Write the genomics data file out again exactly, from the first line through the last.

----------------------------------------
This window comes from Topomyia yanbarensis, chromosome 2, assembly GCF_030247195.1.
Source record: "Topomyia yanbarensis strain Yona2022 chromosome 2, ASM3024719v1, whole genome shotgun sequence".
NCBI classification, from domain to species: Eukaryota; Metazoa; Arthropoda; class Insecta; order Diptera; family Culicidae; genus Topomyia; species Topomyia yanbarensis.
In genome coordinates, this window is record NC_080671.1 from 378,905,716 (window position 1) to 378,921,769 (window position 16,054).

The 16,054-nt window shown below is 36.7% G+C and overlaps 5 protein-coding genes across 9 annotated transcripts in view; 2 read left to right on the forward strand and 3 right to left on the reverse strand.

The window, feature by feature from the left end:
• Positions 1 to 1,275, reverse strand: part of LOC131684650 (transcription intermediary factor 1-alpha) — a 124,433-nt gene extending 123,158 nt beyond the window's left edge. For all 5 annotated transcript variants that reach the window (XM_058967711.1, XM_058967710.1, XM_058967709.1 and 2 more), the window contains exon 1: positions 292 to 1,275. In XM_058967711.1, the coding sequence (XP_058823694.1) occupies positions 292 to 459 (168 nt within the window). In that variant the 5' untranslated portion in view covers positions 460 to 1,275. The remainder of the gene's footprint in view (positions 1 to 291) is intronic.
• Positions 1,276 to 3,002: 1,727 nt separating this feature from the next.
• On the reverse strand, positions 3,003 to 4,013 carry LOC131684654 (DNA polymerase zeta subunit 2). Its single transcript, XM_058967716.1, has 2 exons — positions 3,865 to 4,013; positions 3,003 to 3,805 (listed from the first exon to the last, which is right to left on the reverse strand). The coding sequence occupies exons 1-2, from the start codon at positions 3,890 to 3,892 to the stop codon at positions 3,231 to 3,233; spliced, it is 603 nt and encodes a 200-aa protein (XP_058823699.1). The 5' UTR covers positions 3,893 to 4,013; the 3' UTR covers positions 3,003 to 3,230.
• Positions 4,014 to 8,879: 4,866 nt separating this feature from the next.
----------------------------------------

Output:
This window comes from Topomyia yanbarensis, chromosome 2, assembly GCF_030247195.1.
Source record: "Topomyia yanbarensis strain Yona2022 chromosome 2, ASM3024719v1, whole genome shotgun sequence".
NCBI classification, from domain to species: Eukaryota; Metazoa; Arthropoda; class Insecta; order Diptera; family Culicidae; genus Topomyia; species Topomyia yanbarensis.
In genome coordinates, this window is record NC_080671.1 from 378,905,716 (window position 1) to 378,921,769 (window position 16,054).

The 16,054-nt window shown below is 36.7% G+C and overlaps 5 protein-coding genes across 9 annotated transcripts in view; 2 read left to right on the forward strand and 3 right to left on the reverse strand.

The window, feature by feature from the left end:
• Positions 1 to 1,275, reverse strand: part of LOC131684650 (transcription intermediary factor 1-alpha) — a 124,433-nt gene extending 123,158 nt beyond the window's left edge. For all 5 annotated transcript variants that reach the window (XM_058967711.1, XM_058967710.1, XM_058967709.1 and 2 more), the window contains exon 1: positions 292 to 1,275. In XM_058967711.1, the coding sequence (XP_058823694.1) occupies positions 292 to 459 (168 nt within the window). In that variant the 5' untranslated portion in view covers positions 460 to 1,275. The remainder of the gene's footprint in view (positions 1 to 291) is intronic.
• Positions 1,276 to 3,002: 1,727 nt separating this feature from the next.
• On the reverse strand, positions 3,003 to 4,013 carry LOC131684654 (DNA polymerase zeta subunit 2). Its single transcript, XM_058967716.1, has 2 exons — positions 3,865 to 4,013; positions 3,003 to 3,805 (listed from the first exon to the last, which is right to left on the reverse strand). The coding sequence occupies exons 1-2, from the start codon at positions 3,890 to 3,892 to the stop codon at positions 3,231 to 3,233; spliced, it is 603 nt and encodes a 200-aa protein (XP_058823699.1). The 5' UTR covers positions 3,893 to 4,013; the 3' UTR covers positions 3,003 to 3,230.
• Positions 4,014 to 8,879: 4,866 nt separating this feature from the next.